Although there was initial optimism from the Los Angeles Lakers, LeBron James ultimately wound up missing over five weeks after slipping and suffering a strained groin on Christmas Day. James played 40 minutes in an overtime win against the Clippers in his return, then sat out the Lakers’ next game against the Golden State Warriors due to load management.
James has appeared on the injury report on multiple occasions since that point but remained in the lineup in each of the past eight games. But his absence from the primetime matchup at Oracle Arena has recently come under criticism.
Social media posts suggested James was in the music studio with rapper 2Chainz late into the night before the 16-year veteran was ruled out. Some began to take that as part of the reason James sat against the Warriors.
“That’s not true,” James said at shootaround. “It was the night before we played the Warriors here at home. It wouldn’t have been possible (to work on the album Feb. 1), because Draymond was in L.A. Draymond would’ve had to fly from the Bay to L.A., and then fly back up to play us the next day. It wasn’t even possible.”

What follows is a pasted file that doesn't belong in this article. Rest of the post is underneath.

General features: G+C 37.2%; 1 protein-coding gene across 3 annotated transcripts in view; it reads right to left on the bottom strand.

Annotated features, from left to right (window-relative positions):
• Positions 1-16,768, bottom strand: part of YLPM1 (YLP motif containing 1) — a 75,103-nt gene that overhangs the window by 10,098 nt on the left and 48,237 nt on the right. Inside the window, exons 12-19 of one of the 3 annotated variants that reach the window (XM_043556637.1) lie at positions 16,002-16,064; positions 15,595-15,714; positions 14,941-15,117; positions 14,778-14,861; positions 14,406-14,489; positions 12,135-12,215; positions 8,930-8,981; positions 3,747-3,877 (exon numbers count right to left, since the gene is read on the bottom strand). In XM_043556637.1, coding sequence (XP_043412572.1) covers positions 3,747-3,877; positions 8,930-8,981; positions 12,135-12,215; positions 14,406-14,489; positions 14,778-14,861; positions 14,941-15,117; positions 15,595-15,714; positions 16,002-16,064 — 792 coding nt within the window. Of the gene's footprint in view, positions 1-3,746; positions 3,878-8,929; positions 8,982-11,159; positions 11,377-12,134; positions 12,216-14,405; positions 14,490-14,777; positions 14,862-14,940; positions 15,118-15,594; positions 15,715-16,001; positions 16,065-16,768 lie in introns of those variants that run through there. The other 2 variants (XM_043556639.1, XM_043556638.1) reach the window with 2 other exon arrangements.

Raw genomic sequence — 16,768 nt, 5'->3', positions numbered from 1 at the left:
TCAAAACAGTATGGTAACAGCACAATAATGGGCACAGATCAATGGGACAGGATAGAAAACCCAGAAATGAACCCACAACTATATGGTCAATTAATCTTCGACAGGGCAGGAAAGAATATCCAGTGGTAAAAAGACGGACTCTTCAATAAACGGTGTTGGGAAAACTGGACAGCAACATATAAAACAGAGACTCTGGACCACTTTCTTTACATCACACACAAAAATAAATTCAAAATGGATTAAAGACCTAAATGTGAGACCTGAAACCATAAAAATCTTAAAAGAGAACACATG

The date James said he was in the studio would be Jan. 20, which came during a four-game homestand for the Lakers. He wasn’t physically able to play in the matchup with the Warriors at Staples Center, which was 10 days prior to his eventual return.
James is doing Artists and Repertoire (A/R) work for 2Chainz on his “Rap or Go To The League” album that’s due to release Friday. While the involvement has earned him criticism based on unfounded reports, James nevertheless embraces the ties between sports and music.
“It fits like a peanut butter and jelly sandwich, to be honest,” he said. “Growing up, without music, I don’t think I’d be in the position I am today. Hip-hop, for sure. It just puts you in a different mindset, different grind for me when I was growing up. I grew up in a hip-hop family as well. My uncle was an artist; still is to this day.
“I’ve listened to hip-hop my whole life. Rappers want to be ballers. Ballers want to be rappers. It’s kind of one and the same. We love the way they’re able to take their experiences and put it on a track. I guess they love what we do on the basketball floor as well. I’m happy to be a part of that project. He’s definitely a good friend of mine.”
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